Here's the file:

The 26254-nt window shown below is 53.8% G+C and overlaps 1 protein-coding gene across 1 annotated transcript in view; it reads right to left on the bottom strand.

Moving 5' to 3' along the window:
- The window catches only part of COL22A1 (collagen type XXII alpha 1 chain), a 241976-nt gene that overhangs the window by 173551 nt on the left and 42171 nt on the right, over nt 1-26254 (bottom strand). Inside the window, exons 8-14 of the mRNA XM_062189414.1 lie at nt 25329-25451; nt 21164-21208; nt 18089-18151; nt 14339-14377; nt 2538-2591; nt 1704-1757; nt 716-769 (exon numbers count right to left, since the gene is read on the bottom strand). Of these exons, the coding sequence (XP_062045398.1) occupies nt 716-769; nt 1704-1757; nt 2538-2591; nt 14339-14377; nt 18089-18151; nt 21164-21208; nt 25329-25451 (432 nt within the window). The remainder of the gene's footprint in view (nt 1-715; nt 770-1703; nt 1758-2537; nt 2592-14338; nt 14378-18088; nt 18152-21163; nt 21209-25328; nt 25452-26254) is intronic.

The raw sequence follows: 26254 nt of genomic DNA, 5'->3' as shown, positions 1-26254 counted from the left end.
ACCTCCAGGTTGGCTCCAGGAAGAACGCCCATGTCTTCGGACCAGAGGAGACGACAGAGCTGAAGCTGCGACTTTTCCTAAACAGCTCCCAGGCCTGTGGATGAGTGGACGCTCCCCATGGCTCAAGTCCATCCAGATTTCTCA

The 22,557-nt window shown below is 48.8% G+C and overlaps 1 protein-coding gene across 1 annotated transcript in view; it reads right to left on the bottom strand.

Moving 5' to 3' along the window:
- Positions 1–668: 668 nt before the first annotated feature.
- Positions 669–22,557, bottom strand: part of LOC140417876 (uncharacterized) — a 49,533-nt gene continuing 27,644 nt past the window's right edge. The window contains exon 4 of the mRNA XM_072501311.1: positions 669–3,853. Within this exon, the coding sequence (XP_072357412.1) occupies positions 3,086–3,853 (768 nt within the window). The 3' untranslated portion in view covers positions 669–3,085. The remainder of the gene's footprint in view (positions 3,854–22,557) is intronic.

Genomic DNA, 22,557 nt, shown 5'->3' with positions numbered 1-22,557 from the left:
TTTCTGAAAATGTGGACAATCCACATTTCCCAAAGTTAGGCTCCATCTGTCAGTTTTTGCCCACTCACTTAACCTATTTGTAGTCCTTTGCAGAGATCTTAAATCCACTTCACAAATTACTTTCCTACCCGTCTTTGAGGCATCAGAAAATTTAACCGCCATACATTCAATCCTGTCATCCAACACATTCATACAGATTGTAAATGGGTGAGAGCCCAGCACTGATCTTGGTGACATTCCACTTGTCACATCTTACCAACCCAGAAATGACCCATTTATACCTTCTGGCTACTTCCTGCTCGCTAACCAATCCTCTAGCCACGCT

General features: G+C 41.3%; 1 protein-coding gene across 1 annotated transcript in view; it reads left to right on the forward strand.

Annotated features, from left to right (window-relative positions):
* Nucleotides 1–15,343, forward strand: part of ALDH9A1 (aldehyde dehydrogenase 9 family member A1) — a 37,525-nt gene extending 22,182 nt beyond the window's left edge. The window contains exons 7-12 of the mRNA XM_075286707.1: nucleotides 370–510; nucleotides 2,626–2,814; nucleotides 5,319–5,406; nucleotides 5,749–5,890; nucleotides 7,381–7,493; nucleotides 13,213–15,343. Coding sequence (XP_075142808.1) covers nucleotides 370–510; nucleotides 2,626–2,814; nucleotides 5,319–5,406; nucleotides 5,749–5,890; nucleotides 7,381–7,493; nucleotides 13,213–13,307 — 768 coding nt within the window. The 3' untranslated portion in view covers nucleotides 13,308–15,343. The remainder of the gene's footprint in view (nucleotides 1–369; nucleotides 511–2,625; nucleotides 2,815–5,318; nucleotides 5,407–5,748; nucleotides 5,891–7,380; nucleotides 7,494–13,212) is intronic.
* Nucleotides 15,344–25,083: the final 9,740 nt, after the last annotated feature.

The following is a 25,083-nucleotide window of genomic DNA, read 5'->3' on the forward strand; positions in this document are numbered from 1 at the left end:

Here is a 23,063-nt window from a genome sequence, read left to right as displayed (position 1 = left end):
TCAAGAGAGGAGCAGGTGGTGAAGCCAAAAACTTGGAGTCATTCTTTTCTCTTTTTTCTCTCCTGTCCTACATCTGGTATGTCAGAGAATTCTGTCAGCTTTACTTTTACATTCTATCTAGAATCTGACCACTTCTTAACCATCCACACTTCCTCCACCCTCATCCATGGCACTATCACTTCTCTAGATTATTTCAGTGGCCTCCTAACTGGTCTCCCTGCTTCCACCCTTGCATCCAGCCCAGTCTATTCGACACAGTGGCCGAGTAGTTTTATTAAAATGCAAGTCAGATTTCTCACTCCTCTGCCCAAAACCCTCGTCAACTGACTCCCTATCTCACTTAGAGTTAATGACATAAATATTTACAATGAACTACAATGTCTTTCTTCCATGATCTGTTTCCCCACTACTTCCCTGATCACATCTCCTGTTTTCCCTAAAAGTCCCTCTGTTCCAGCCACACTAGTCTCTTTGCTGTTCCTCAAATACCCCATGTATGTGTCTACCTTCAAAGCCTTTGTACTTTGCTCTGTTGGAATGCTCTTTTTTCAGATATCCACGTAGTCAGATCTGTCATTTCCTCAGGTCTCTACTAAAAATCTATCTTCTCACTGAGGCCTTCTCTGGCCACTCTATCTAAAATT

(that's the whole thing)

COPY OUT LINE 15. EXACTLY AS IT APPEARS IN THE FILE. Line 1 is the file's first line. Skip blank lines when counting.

* Nucleotides 15,344–25,083: the final 9,740 nt, after the last annotated feature.